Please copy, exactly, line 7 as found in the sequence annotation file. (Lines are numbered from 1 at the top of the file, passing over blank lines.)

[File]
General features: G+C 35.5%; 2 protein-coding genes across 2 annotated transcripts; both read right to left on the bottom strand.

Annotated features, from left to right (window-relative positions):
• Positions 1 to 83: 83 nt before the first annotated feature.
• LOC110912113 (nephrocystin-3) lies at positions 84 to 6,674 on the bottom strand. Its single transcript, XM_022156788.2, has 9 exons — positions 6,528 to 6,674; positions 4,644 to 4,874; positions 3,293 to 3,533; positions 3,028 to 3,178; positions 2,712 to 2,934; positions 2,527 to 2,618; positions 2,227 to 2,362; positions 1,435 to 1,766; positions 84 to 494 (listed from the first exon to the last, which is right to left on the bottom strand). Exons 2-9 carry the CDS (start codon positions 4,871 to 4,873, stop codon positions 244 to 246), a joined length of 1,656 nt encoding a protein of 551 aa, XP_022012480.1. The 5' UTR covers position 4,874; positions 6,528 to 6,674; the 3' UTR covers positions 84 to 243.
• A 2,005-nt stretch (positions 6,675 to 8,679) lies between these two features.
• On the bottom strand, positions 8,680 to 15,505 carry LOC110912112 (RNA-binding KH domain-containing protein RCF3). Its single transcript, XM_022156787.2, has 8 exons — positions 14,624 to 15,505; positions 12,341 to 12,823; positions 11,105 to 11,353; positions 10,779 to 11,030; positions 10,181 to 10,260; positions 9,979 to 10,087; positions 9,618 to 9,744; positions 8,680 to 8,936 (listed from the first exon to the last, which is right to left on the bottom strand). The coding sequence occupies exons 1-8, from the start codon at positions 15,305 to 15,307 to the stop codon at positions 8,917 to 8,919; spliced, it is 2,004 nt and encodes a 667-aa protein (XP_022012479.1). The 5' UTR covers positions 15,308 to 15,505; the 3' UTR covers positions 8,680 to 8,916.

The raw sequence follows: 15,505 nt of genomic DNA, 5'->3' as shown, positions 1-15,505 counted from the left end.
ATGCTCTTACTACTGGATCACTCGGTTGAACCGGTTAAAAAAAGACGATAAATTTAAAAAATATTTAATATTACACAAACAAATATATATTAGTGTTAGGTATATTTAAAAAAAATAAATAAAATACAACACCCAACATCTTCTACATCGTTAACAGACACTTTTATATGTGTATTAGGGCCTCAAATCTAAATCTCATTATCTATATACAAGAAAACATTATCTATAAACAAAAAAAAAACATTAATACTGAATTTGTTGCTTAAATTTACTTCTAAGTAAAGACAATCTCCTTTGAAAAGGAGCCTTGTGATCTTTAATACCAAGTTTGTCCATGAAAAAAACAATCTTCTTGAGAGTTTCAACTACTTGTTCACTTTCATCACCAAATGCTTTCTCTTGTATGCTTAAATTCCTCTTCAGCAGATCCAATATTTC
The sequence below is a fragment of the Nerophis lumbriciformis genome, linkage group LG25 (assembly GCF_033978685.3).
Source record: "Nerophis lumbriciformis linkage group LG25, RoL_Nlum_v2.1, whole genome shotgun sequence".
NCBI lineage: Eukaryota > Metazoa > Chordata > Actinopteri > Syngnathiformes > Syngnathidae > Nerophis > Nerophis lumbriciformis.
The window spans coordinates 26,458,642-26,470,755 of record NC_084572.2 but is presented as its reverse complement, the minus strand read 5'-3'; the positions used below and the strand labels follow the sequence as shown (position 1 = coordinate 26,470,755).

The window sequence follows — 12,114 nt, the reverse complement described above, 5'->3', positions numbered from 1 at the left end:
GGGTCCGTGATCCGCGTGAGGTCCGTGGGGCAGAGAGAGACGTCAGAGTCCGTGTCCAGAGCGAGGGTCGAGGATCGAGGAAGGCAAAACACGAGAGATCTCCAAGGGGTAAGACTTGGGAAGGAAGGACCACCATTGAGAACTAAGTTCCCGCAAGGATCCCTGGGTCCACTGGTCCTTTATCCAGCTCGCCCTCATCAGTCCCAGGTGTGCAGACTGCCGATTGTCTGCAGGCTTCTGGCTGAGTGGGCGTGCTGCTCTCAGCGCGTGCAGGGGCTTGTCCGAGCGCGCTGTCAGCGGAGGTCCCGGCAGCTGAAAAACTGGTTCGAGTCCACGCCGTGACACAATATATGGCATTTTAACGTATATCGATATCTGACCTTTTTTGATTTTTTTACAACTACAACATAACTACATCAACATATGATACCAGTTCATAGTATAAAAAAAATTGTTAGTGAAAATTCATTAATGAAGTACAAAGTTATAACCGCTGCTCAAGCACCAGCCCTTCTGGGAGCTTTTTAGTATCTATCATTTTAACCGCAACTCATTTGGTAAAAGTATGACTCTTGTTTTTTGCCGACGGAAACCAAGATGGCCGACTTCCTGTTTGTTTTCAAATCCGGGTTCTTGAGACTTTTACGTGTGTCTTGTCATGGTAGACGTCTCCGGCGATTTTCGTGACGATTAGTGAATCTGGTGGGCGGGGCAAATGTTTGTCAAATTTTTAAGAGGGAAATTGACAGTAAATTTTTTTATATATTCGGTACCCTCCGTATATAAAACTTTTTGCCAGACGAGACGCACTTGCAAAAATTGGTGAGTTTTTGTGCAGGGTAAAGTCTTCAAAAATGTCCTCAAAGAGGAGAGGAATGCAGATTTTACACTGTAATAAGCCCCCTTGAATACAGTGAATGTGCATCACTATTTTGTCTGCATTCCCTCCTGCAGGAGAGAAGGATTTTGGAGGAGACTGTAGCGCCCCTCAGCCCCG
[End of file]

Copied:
The raw sequence follows: 15,505 nt of genomic DNA, 5'->3' as shown, positions 1-15,505 counted from the left end.